The report from the NMAHP Research Unit concludes with six recommendations including the appointment of post-natal care champions in every maternity hospital, ensuring one to one care of women by skilled midwives throughout labour and birth remains a priority and that all women should have choices about where their antenatal and postnatal care and place of birth happens.
Media enquiries to Corrinne Gallagher, Communications Officer, on 01786 466 687 firstname.lastname@example.org
15 December 2015
Prof Margaret Maxwell has blogged for the National Institute for Health Research this weekend:
“A quarter of the UK population will experience some kind of mental health problem during their lives, most commonly depression and anxiety. The likelihood of someone with physical health problems also experiencing mental health problems is now well recognised, although the nature of the relationship between depression and physical disease or illness remains ambiguous.”
One in one hundred people will experience schizophrenia in their lifetime. Schizophrenia can be managed well with a person-centred combination of therapy and medication and an emphasis on recovery. Many of us are likely to know people who are affected by the symptoms of schizophrenia but are still managing to lead fairly ordinary lives.
However, for others living with more severe symptoms, schizophrenia can be a distressing and highly debilitating experience. Symptoms experienced such as hearing voices or seeing things (hallucinations) often fail to respond to medication. Even when antipsychotic medication is effective, the side effects of weight gain, apathy, shaking or lack of drive are also debilitating. More effective drugs are urgently needed, however despite promising leads there has not been ground-breaking progress in drug development for schizophrenia for many decades.
One emerging non-drug therapy proposed for the treatment of schizophrenia and the symptom of hearing voices is transcranial magnetic stimulation (TMS). TMS is a device which involves the skilful application of a strong magnetic field close to the scalp surface. TMS is a relatively painless and non-invasive technique which stimulates parts of the brain. Researchers over the last decade have set about assessing whether this promising new therapy TMS could be an alternative treatment for people who do not respond, or do not cope well with medication.
Researchers have typically used ‘randomised controlled studies’ to assess the effectiveness of TMS. This has usually meant randomising people with schizophrenia – with their full consent – into an experiment of either having TMS or having ‘sham’ TMS (i.e. identical process without the magnet switched on). Therefore, randomised controlled studies are a way of comparing two groups of people with schizophrenia who are as identical as possible in every way except for the active ingredient of the TMS itself.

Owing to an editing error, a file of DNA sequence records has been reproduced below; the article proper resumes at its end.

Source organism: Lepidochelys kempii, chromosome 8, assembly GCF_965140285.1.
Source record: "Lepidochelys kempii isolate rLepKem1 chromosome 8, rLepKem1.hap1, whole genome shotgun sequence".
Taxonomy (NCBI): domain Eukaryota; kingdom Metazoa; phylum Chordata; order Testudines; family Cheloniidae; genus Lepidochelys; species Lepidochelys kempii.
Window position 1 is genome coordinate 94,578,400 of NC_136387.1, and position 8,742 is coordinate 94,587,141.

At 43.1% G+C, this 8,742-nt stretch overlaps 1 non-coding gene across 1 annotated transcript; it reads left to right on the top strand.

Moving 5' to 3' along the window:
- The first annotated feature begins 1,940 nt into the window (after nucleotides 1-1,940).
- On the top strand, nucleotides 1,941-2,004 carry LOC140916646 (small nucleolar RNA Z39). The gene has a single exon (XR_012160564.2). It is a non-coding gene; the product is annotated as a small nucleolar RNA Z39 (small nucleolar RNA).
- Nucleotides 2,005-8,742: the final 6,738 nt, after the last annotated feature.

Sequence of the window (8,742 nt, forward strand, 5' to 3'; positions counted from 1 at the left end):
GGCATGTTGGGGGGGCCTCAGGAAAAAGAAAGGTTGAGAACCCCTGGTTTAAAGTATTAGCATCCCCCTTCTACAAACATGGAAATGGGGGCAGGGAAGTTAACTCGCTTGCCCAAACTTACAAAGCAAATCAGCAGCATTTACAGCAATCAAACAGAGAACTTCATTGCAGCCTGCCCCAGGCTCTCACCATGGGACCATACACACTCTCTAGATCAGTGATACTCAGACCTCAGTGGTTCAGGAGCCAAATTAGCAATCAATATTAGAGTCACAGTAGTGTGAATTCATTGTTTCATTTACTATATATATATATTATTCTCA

Although many of these study results have now been reported by researchers across the world, the results differed widely and there was no consensus on whether TMS should be routinely used in practice. Therefore we set out to achieve this consensus by reviewing all the reported TMS studies of schizophrenia using Cochrane methodology (the internationally recognised highest standard of review). The purpose of our Cochrane review was to assess the quality of all reported studies, and then combine the results into one analysis (a ‘meta-analysis’) to give summary estimates of whether TMS is effective, or not.
We found that from 41 reported studies (1473 people) there was some evidence to suggest TMS may improve certain symptoms such as hearing voices when compared with ‘sham’ TMS. However, because we also graded many of the studies as ‘low’ or ‘very low’ quality evidence, this meant we were uncertain that TMS was effective, and could not make firm conclusions about using TMS as routine treatment for schizophrenia.
To be clear, this is not the same as researchers doing low quality studies, but rather that frequently the way the study was conducted was not reported to a sufficient standard to rule out risks of bias. This is frustrating, and authors who are reporting on study results are urged to adopt clear reporting practices to remove ambiguity by using standards such as the CONSORT criteria. Journal editors should consider routinely recommending the use of CONSORT criteria and lift restrictions on word limits which inhibit full reporting.
In future, high quality research studies AND high quality reporting of these studies is very likely to have an important impact on whether we can confirm TMS alleviates some symptoms of schizophrenia, but for now we remain quite uncertain. It is important that the research community pursues this aim so that we can improve the quality of treatment provided to people who are living with the debilitating symptoms of schizophrenia.
1 October 2015
Dougall N, Maayan N, Soares-Weiser K, McDermott LM, McIntosh A. Transcranial magnetic stimulation (TMS) for schizophrenia. Cochrane Database of Systematic Reviews 2015, Issue 8. Art. No.:CD006081.